The iPad Home Button (Update)

Today I saw a comment which said (I’m paraphrasing), “All I use the iPad’s Home button for is taking screenshots. What else is it for? The iPad doesn’t need it.”

The iPad does need it, and Apple won’t replace it.

First, I’ll answer the question, “What else is it for?”

  1. Go home. This is the most important feature. No matter where you are, you can get back to home with a tap. Watch a user new to the iPad. If he gets frustrated or lost, it’s comforting to know that a single tap of the Home button is the way out. He can start over.
  2. Take screenshots. Yes, it does this and it’s quite useful.
  3. Open the Multi-Task Bar. A double-tap reveals the Multi-Task Bar, which is extremely useful. Fast app switching, media control playback, AirPlay control, even the popular force-quit are all available in the Multi-Task Bar.
  4. Sleep. A quick tap puts your iPad’s display to sleep, saving power.  1
  5. Wake. Tap the Home button to wake your iPad’s display.
  6. Reset. Force a misbehaving iPad to shut down by pressing the Home button and power button simultaneously.
  7. Music controls. Double-tap the Home button while music plays as the display is asleep to produce audio controls.
  8. Accessibility functions: The Home button can perform one of five accessibility functions: toggle VoiceOver, switch the display to white-on-black, toggle zoom, toggle AssistiveTouch and ask which function should be performed.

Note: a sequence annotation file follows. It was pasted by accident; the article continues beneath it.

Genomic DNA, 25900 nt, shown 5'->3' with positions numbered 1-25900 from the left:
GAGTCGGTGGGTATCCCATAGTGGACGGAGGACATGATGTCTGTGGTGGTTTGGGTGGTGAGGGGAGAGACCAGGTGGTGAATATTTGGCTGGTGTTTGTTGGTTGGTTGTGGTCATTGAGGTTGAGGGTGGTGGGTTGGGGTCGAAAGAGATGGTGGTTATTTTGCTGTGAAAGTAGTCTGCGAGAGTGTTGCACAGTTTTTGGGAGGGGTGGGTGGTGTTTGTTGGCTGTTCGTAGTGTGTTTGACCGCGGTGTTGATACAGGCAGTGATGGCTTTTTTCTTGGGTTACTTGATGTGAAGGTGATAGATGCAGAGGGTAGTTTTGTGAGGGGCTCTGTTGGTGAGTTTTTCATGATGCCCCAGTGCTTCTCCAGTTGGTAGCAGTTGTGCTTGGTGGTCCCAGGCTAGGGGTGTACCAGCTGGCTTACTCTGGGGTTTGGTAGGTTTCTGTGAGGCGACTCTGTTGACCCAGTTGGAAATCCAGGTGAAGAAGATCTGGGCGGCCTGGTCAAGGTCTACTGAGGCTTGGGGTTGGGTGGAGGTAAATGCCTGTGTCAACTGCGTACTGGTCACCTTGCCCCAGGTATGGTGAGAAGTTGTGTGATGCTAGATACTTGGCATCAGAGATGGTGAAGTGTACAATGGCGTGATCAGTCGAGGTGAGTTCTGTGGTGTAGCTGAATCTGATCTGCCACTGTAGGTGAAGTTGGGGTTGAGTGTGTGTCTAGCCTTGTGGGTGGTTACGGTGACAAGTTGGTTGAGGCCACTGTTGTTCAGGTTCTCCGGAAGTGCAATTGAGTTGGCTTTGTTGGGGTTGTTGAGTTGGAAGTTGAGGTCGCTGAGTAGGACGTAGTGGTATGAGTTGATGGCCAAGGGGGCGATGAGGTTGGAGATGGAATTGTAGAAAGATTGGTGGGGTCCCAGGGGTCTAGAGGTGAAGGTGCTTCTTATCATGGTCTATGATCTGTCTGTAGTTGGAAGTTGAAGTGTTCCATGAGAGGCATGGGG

9. Exit “Jiggle Mode.” After re-arraning app icons or filling folders, tap the Home button to exit Jiggle Mode.
  10. Initiate a Spotlight search. While on the home screen, tap the Home button once to produce the search field.
  11. DFU Mode. For reverting to factory firmware.

There you have ten functions the iPad Home button performs. As far as replacing it with a touch-sensitive area on the bezel, that’s just impractical. The main problem is orientation. Where is it? Since there’s no “wrong” way to hold an iPad, the Home button could be at the top, bottom, left or right at any time. I often find it by feel, a tactic that a touch area would eliminate.

Accidental pressing is also a concern. You can brush over the current button without pressing it. I can only assume a touch area would be more sensitive.

Update: My TUAW colleague Richard Gaywood chimes in:

Another interesting thought from Bill Williams. What if the entire bezel were touch-sensitie, and the accelerometer kept the bottom-most one active?

“This could be partly mitigated by making the entire bezel touch-sensitive, and then only detecting touches on whichever edge happens to be the virtual ‘bottom’ based on the screen’s orientation.”

 

  1. Oops, that’s the power button. Thanks, Shawn.

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